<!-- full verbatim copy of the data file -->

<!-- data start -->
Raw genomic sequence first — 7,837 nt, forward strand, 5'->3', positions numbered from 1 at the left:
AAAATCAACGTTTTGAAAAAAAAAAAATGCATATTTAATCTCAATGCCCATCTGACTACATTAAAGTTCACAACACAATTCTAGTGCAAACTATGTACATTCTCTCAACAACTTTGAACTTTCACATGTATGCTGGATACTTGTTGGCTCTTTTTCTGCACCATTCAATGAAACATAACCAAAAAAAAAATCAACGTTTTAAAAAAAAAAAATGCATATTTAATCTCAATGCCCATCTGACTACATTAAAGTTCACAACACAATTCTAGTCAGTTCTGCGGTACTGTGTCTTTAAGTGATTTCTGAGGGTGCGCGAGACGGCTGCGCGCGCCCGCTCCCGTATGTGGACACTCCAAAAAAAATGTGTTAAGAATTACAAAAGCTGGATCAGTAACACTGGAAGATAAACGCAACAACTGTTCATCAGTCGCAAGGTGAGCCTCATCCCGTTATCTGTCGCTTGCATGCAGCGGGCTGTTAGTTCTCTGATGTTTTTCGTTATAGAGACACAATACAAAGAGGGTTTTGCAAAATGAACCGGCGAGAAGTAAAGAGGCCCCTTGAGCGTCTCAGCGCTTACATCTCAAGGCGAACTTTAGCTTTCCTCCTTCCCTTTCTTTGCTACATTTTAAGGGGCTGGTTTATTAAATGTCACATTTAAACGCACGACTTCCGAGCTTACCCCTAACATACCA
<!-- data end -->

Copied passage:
Raw genomic sequence first — 7,837 nt, forward strand, 5'->3', positions numbered from 1 at the left:
AAAATCAACGTTTTGAAAAAAAAAAAATGCATATTTAATCTCAATGCCCATCTGACTACATTAAAGTTCACAACACAATTCTAGTGCAAACTATGTACATTCTCTCAACAACTTTGAACTTTCACATGTATGCTGGATACTTGTTGGCTCTTTTTCTGCACCATTCAATGAAACATAACCAAAAAAAAAATCAACGTTTTAAAAAAAAAAAATGCATATTTAATCTCAATGCCCATCTGACTACATTAAAGTTCACAACACAATTCTAGTCAGTTCTGCGGTACTGTGTCTTTAAGTGATTTCTGAGGGTGCGCGAGACGGCTGCGCGCGCCCGCTCCCGTATGTGGACACTCCAAAAAAAATGTGTTAAGAATTACAAAAGCTGGATCAGTAACACTGGAAGATAAACGCAACAACTGTTCATCAGTCGCAAGGTGAGCCTCATCCCGTTATCTGTCGCTTGCATGCAGCGGGCTGTTAGTTCTCTGATGTTTTTCGTTATAGAGACACAATACAAAGAGGGTTTTGCAAAATGAACCGGCGAGAAGTAAAGAGGCCCCTTGAGCGTCTCAGCGCTTACATCTCAAGGCGAACTTTAGCTTTCCTCCTTCCCTTTCTTTGCTACATTTTAAGGGGCTGGTTTATTAAATGTCACATTTAAACGCACGACTTCCGAGCTTACCCCTAACATACCA